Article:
Fire has been a symbol of the Olympic Games since ancient times. Every four years, before the athletes gather for the games, the emblematic torch makes a long journey to the new host city from the Panathenaic Stadium in Athens—the site of the first modern Olympic games where the tradition began more than a hundred years ago.
Winning the bid to host the Olympics brings honour with considerable cost. Many host cities prepare for the influx of athletes and Olympic-sized crowds by completely overhauling infrastructure and hastily constructing mega-projects, like new sports arenas, that later get demolished or forgotten. Then there’s Athens, every day still using the Panathenaic Stadium, built outside the former city walls on soil that stretches back 2,500 years. This white horseshoe stadium stands triumphantly under the shadow of the Acropolis and remains the world’s only arena made completely from marble.
Some 50,000 people filled the stands of the Panathenaic Stadium for the first Olympics in 1896. Athletes competed for silver medals by cycling, fencing, performing gymnastics, shooting, swimming, weight-lifting, and wrestling. But its history goes back much further.
Socrates and his students escaped the midday sun here under a tree to discuss love and hate near the Ilissos River gently rolling by. Nude male athletes ran track on this site during Athens’ early answer to the Olympics, the Panathenaia celebrations, attracting contestants from all over the Greek empire to a new marble stadium built around 330 B.C. by Athenian orator Lykourgos.
Not unlike a city putting its game face on in preparation for today’s Olympics, such monumental projects instilled pride in the population. The Panathenaic Stadium “deliberately reminded the Athenians—and the rest of the Greek world—of Athenian greatness, when the city dominated the entire Aegean basin,” explained historian Robin Waterfield, who wrote the book chronicling Athens throughout the ages. But shortly after the stadium opened, Alexander the Great died, propelling Greece to unsuccessfully fight Macedonia for independence, then lose the Lamian War. “So you can link the building of the stadium to the end of the great Athenian experiment in democracy,” Waterfield says.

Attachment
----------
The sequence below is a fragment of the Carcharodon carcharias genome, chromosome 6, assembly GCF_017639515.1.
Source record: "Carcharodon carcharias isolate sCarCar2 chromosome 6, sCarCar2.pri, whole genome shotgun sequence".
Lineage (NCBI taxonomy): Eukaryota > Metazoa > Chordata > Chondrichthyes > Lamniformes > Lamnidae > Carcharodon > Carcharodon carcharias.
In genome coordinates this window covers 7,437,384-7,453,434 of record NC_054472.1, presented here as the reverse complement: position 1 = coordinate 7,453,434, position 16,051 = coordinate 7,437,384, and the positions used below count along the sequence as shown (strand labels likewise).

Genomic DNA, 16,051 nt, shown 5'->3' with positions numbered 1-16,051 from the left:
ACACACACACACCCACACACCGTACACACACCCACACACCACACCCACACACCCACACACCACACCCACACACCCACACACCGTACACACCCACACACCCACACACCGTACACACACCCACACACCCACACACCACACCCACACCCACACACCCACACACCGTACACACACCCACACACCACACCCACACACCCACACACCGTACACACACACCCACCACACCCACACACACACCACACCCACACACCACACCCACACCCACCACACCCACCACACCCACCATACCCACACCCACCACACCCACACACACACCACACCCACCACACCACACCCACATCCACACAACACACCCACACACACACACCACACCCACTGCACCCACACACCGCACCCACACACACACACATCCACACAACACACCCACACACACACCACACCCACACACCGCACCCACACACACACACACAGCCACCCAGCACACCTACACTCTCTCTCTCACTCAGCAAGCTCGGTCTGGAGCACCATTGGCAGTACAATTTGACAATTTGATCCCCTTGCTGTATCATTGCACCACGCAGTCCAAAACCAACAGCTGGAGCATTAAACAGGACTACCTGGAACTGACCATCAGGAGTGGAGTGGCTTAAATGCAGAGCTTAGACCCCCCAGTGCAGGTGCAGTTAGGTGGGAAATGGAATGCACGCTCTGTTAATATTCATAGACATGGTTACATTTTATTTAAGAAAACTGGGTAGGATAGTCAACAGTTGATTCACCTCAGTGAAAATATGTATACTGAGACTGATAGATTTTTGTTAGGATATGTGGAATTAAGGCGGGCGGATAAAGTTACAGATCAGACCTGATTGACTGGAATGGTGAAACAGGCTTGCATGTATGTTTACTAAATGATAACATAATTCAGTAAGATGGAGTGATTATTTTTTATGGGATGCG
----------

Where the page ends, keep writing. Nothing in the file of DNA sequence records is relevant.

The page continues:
Centuries later, under Rome, Herodes Atticus transformed the stadium into its present horseshoe-shape with soaring stone bleachers. While athletic competitions remained the main purpose, the track also witnessed animal slaughters and gladiators (many of which were criminals) fighting until bloody death. Christianity followed and prevented such pagan rituals, so the Panathenaic Stadium turned into a derelict place used to source marble for nearby buildings.
At enormous expense shouldered by a generous benefactor, the stadium returned to its former glory when chosen to host the first modern Olympic Games in 1896. The Roman-era design remains, this time using Pentelic marble from slopes just outside the city to match the Classical monuments of ancient Athens.
Today, runners similarly cross the finish line inside the Panathenaic Stadium during the annual Athens city marathon. Early morning joggers push themselves around the track which hosted the 2004 Olympics in Athens. Tourists listen to audio guides before posing like gladiators against the backdrop of soaring white marble. Before every Olympic Games, the world turns toward the Panathenaic Stadium for the flame handover ceremony, setting ancient tradition in stone.
Lead Image: More than 50,000 people filled the marble stands of the Panathenaic Stadium for the first modern Olympics in 1896. PHOTOGRAPH BY SERRNOVIK, GETTY IMAGES